A recent article in The Record recounts how community groups led by Columbia University’s College of Dental Medicine, Alianza Dominicana, Inc. and Harlem Hospital Center helped 30,000 residents of Washington Heights, Inwood and Harlem get health insurance, immunized 8,000 children, trained 1,500 health workers and raised the area’s vaccination rate from 63 percent to 97 percent.
The story of this collaboration, both its successes and failures, is recounted in Mobilizing the Community for Better Health: What the Rest of America Can Learn from Northern Manhattan, which is edited by Allan Formicola and Lourdes Hernandez-Cordero. The book discusses how the health partnerships grappled with the high rates of asthma, drug use, teen pregnancy, and violence in Washington Heights and Harlem.
Despite some continuing tensions, the program has improved relationships between Columbia and its surrounding neighborhoods. From The Record:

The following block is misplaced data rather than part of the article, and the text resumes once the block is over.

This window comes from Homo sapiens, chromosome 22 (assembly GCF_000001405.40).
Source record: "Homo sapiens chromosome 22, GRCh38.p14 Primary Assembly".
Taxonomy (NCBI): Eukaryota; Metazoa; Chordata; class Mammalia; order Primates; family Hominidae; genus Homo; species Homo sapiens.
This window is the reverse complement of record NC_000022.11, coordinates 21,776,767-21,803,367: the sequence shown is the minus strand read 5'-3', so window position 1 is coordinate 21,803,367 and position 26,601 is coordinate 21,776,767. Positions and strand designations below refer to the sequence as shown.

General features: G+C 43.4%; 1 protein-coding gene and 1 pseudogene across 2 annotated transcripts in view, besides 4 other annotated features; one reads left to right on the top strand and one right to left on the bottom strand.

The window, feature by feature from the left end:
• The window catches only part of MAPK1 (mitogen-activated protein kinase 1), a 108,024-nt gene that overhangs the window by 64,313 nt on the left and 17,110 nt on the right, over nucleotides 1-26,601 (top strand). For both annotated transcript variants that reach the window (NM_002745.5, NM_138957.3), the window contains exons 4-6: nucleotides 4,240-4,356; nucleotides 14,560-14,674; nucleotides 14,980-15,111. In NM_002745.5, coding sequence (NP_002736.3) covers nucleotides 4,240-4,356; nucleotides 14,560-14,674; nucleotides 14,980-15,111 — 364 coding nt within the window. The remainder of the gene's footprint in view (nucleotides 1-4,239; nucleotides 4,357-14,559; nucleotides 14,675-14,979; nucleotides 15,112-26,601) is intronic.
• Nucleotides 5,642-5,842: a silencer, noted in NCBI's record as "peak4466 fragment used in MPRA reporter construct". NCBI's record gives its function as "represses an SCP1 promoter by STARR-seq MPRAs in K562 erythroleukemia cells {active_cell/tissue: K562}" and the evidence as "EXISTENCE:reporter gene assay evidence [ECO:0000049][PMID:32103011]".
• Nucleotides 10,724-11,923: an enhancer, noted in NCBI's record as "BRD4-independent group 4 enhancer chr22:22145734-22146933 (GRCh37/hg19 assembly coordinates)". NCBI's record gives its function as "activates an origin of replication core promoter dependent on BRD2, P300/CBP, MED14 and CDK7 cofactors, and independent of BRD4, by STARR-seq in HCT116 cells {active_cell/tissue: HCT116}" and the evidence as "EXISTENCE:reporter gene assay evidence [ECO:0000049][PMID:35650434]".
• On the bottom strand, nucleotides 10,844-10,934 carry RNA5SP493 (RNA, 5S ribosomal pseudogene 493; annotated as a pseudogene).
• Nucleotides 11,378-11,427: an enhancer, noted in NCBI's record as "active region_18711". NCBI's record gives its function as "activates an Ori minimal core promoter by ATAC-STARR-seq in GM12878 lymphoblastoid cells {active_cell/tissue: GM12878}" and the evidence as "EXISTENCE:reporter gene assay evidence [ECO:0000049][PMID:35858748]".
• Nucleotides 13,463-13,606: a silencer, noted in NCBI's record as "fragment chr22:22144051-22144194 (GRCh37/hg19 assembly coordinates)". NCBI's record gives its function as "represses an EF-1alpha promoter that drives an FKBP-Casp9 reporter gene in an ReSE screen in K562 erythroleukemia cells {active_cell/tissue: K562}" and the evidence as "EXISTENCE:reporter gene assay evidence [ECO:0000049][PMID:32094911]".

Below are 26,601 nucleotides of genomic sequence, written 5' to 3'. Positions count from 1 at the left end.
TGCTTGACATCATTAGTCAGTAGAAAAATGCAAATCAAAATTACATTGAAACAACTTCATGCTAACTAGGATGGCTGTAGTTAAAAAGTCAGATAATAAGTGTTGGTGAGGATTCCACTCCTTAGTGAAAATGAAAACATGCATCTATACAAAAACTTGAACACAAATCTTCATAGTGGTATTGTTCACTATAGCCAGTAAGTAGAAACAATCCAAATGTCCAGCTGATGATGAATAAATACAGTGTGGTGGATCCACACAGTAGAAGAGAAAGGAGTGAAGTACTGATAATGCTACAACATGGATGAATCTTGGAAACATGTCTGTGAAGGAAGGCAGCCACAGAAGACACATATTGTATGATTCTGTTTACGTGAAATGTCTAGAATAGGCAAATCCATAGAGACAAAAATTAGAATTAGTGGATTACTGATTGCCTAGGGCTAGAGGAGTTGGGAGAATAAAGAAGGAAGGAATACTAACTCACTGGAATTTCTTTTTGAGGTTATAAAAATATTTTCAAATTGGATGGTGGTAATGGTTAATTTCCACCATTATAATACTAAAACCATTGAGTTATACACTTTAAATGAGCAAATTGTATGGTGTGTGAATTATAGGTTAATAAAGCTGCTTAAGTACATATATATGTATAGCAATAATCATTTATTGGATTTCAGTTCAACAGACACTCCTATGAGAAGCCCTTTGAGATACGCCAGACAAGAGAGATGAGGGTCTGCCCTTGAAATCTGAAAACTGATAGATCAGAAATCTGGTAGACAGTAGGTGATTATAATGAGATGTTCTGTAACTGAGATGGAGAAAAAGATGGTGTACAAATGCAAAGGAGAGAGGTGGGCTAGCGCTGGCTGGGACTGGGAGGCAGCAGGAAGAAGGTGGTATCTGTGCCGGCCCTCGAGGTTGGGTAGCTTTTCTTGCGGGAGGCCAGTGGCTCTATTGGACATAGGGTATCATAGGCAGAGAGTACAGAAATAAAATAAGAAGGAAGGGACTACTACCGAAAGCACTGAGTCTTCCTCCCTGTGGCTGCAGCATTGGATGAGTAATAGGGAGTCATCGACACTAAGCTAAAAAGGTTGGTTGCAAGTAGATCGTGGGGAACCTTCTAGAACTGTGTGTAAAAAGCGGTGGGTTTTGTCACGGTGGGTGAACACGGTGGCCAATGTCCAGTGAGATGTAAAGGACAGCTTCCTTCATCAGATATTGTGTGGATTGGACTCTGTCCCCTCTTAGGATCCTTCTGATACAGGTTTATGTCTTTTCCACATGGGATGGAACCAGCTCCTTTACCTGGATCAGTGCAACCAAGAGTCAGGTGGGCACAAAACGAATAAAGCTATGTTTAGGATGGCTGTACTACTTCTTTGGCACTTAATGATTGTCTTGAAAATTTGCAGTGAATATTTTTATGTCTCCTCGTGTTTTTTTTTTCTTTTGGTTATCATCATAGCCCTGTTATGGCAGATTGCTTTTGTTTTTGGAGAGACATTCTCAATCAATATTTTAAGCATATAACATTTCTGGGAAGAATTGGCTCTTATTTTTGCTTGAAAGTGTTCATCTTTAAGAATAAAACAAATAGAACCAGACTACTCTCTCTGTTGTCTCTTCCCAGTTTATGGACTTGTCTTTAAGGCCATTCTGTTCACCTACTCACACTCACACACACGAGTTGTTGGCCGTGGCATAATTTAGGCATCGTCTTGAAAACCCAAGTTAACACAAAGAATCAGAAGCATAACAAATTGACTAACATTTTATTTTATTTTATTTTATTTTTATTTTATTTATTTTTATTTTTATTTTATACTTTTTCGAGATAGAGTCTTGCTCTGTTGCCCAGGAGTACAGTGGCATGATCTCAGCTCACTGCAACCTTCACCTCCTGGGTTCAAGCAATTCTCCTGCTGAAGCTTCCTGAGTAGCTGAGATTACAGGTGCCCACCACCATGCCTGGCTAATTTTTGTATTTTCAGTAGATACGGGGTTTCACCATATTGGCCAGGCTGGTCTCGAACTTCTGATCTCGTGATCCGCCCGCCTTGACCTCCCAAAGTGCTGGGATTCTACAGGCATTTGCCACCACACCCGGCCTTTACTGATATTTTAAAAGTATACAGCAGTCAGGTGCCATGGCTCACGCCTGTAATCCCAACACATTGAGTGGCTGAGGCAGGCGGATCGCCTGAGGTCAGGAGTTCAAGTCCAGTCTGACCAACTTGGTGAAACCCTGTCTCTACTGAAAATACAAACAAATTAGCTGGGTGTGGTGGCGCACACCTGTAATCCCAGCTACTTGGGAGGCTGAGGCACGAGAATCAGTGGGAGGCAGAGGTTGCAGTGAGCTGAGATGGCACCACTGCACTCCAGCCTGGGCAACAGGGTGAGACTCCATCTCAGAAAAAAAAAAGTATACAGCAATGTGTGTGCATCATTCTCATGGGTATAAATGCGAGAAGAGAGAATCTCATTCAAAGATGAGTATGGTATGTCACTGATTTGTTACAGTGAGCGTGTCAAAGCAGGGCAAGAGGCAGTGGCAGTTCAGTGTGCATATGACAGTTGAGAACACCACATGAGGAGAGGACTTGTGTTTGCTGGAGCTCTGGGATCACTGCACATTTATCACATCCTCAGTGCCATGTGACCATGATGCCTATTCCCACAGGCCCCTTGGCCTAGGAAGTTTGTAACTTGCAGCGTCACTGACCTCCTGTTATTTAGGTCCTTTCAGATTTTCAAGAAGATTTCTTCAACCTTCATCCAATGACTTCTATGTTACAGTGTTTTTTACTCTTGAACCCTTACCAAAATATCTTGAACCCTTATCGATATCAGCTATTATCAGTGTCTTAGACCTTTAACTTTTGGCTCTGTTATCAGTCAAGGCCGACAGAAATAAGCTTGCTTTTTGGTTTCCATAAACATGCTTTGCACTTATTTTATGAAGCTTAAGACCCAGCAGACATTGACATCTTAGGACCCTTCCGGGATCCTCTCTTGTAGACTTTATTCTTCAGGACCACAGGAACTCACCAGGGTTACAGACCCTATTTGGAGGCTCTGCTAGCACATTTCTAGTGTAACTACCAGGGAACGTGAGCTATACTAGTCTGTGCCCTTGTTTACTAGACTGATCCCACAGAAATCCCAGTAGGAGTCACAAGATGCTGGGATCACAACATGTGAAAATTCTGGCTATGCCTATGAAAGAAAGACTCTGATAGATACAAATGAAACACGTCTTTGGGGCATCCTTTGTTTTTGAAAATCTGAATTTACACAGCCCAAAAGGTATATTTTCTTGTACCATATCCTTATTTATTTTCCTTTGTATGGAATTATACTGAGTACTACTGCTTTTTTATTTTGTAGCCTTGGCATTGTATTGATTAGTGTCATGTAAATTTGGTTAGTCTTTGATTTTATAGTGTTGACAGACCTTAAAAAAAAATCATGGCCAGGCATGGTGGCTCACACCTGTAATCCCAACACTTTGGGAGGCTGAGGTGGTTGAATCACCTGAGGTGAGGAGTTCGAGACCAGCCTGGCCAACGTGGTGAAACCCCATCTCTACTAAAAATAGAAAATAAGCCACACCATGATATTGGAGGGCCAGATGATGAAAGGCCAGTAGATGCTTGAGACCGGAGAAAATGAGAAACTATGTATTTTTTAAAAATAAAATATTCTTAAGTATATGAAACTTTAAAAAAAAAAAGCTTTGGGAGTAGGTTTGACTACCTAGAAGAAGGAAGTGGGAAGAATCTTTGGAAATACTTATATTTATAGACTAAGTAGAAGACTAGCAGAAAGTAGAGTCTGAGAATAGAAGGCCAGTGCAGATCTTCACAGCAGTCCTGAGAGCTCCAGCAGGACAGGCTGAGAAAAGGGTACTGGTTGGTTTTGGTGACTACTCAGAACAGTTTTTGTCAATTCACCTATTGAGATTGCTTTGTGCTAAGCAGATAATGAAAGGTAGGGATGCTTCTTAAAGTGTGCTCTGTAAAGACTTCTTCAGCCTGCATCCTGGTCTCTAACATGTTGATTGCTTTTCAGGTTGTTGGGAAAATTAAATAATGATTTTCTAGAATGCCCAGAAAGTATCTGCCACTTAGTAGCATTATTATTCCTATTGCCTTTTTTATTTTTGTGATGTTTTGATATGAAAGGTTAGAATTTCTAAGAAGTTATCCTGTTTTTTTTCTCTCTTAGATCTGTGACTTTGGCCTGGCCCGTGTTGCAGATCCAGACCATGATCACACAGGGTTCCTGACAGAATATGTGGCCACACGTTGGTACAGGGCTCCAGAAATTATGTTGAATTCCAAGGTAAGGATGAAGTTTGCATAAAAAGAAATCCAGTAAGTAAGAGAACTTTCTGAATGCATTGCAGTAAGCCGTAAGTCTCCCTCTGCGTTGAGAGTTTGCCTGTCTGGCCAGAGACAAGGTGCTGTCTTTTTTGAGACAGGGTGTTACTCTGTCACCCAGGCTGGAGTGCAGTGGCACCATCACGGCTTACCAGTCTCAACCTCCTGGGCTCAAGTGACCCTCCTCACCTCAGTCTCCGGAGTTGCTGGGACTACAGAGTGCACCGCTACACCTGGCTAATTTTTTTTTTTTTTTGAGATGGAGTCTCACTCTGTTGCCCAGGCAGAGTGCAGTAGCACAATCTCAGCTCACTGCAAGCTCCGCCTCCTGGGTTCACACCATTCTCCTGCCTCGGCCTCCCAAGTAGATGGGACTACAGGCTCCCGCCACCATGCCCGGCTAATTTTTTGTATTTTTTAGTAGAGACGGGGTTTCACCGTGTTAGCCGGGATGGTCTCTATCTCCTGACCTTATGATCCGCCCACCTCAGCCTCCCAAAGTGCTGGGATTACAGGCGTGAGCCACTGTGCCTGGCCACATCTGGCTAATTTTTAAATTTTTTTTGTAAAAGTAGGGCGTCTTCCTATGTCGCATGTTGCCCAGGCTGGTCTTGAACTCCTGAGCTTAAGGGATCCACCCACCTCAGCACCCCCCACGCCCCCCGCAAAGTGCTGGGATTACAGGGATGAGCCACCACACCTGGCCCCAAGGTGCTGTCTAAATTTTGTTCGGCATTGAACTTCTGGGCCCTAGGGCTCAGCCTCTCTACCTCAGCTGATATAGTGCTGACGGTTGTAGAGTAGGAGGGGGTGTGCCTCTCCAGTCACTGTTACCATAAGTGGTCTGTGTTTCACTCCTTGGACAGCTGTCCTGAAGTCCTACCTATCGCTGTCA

When Formicola began community work as a dean at Columbia, the University’s ties to the surrounding neighborhoods were rocky. Columbia’s relationship with the community “has since come a long, long way,” Formicola said. “I’m a big believer in building solid community relations for universities. That’s what universities should be doing. We should be taking on some of these real and practical problems that people suffer with.”
Formicola’s hope is that more academic medical centers in the United States consider this community-based approach. “We would certainly make a big dent into the health problems we have in the United States,” he said.